The demand for energy from developed and developing economies of the world is driving the search for energy resources to more challenging environments. The exploration and exploitation of hydrocarbons now requires the drillbit to hit pay zones from drillships or platforms that are located on water surfaces below which is, possibly, in excess of ten thousand feet of water above the sea bed. From Brazil, to the Gulf of Mexico and the Gulf of Guinea on the western coast of Africa, hitherto unfamiliar, but now common, concepts in the drilling parlance such as ultra-deep drilling (UDD), ultraextended- reach drilling (uERD) and slimhole drilling, are employed to reach and produce reservoirs which a few decades ago would seem technologically impossible to produce. This is expected to exert tremendous demands on the physical and mechanical properties of the drillstring components. Limiting factors for reaching and producing oil and gas resources hidden very deep in the subsurface are both the capacity of the drilling rig to support the weight of the drillstring, which in some instances can be several kilometres long, and the bending, tensile and impact stresses the string has to withstand in well trajectories that are getting both longer and more tortuous. Associated with this increased well depths and complex well trajectories is the prohibitive cost penalty of a failed drillstring. The in-service failure of drillstrings has always been an issue in the industry long before the wells become this deep and complex. The global oil and gas industry estimates the cost of string failure to be in excess of quarter of a billion dollars annually. Researchers are continuously looking for ways to design against string failure and improve the level of confidence in drillstrings. Defect-tolerant design, tooljoint geometry modification and surface coldworking are just a few of the ideas that have gained mileage in this effort. Others that are now in consideration are the use of nonconventional materials such as aluminium and titanium alloys for drillstring components. More novel, still, is the use of a combination of two materials - one ‘softer’ than the other to form a hybrid string of two materials of unequal moduli of elasticity. This is done to make the string lighter, reduce stress concentration factor at the connections and place fatigue resistant materials in areas of high well bore curvature.In this work a computational technique in the form of two-dimensional finite element analysis is used to develop a robust model of a drillstring connection and to analyse the stresses on the model of a threaded connection of standard drillstring tooljoint made from alloy steel. Further comparative analyses were undertaken on models of drillstrings made from a newly developed drillstring material for ultra-deep drilling, the UD-165, aluminium and titanium alloys and, finally, on hybrid drillstrings made from two different materials of unequal moduli of elasticity. The aim is not only to develop and validate a better method of computational drillstring analysis but also to use the model to investigate and suggest areas of optimisation that will benefit industry especially in the areas hybrid strings.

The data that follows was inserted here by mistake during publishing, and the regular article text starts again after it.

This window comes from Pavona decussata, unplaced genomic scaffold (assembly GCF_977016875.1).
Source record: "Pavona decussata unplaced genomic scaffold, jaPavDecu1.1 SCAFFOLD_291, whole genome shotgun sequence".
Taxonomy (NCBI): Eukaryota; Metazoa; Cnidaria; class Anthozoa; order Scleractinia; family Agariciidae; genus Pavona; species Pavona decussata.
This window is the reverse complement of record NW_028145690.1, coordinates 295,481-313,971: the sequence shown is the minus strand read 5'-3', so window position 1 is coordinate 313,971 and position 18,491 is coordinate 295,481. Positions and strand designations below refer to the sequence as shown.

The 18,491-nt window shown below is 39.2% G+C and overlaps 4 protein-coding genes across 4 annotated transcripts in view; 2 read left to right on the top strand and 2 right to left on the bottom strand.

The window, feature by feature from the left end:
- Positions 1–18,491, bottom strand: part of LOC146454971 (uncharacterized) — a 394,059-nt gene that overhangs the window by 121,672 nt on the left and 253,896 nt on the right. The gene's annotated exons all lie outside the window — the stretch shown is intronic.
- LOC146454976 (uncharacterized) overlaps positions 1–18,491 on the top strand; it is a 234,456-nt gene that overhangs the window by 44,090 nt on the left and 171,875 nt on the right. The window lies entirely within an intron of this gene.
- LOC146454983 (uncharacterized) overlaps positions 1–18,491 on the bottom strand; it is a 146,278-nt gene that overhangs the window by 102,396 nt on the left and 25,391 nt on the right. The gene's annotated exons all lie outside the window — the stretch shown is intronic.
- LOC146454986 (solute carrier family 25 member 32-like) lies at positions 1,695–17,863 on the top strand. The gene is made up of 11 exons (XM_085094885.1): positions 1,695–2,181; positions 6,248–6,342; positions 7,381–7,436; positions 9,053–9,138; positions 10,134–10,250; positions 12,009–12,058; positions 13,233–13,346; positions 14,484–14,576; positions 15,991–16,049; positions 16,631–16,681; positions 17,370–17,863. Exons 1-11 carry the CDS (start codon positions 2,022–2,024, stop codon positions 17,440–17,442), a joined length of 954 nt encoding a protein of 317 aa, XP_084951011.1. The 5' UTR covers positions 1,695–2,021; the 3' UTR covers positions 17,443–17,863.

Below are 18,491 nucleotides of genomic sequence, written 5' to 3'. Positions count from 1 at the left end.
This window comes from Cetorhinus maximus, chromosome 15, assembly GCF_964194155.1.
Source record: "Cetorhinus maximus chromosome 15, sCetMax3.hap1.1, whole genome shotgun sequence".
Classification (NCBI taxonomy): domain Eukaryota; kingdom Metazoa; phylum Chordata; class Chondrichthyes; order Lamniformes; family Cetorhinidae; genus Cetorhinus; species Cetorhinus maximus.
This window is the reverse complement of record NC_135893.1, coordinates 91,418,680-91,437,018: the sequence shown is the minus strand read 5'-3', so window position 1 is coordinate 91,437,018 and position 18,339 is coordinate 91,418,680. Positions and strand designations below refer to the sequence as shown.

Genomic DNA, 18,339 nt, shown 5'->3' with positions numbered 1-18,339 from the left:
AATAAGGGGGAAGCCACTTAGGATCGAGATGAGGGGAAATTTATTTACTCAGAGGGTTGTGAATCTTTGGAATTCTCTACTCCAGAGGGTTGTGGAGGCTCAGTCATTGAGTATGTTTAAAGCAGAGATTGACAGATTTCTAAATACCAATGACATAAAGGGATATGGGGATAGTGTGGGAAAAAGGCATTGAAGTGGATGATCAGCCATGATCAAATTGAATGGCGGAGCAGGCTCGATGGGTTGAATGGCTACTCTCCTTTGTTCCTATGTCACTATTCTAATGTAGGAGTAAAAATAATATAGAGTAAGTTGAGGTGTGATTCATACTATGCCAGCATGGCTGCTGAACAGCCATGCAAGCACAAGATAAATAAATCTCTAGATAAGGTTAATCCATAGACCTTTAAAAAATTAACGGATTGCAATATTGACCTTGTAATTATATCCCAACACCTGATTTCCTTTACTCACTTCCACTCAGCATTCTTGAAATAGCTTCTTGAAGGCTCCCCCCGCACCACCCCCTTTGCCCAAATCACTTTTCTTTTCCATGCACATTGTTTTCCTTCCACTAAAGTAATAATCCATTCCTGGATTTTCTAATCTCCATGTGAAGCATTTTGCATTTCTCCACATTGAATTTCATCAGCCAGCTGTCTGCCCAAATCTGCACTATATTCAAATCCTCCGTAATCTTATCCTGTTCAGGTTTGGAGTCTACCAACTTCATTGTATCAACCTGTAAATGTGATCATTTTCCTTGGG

4

Stress analysis of drillstring threaded connections

Salihu, B. M. 11 1900 (has links)
The demand for energy from developed and developing economies of the world is driving the search for energy resources to more challenging environments. The exploration and exploitation of hydrocarbons now requires the drillbit to hit pay zones from drillships or platforms that are located on water surfaces below which is, possibly, in excess of ten thousand feet of water above the sea bed. From Brazil, to the Gulf of Mexico and the Gulf of Guinea on the western coast of Africa, hitherto unfamiliar, but now common, concepts in the drilling parlance such as ultra-deep drilling (UDD), ultraextended- reach drilling (uERD) and slimhole drilling, are employed to reach and produce reservoirs which a few decades ago would seem technologically impossible to produce. This is expected to exert tremendous demands on the physical and mechanical properties of the drillstring components. Limiting factors for reaching and producing oil and gas resources hidden very deep in the subsurface are both the capacity of the drilling rig to support the weight of the drillstring, which in some instances can be several kilometres long, and the bending, tensile and impact stresses the string has to withstand in well trajectories that are getting both longer and more tortuous. Associated with this increased well depths and complex well trajectories is the prohibitive cost penalty of a failed drillstring. The in-service failure of drillstrings has always been an issue in the industry long before the wells become this deep and complex. The global oil and gas industry estimates the cost of string failure to be in excess of quarter of a billion dollars annually. Researchers are continuously looking for ways to design against string failure and improve the level of confidence in drillstrings. Defect-tolerant design, tooljoint geometry modification and surface coldworking are just a few of the ideas that have gained mileage in this effort. Others that are now in consideration are the use of nonconventional materials such as aluminium and titanium alloys for drillstring components. More novel, still, is the use of a combination of two materials - one ‘softer’ than the other to form a hybrid string of two materials of unequal moduli of elasticity. This is done to make the string lighter, reduce stress concentration factor at the connections and place fatigue resistant materials in areas of high well bore curvature.In this work a computational technique in the form of two-dimensional finite element analysis is used to develop a robust model of a drillstring connection and to analyse the stresses on the model of a threaded connection of standard drillstring tooljoint made from alloy steel. Further comparative analyses were undertaken on models of drillstrings made from a newly developed drillstring material for ultra-deep drilling, the UD-165, aluminium and titanium alloys and, finally, on hybrid drillstrings made from two different materials of unequal moduli of elasticity. The aim is not only to develop and validate a better method of computational drillstring analysis but also to use the model to investigate and suggest areas of optimisation that will benefit industry especially in the areas hybrid strings.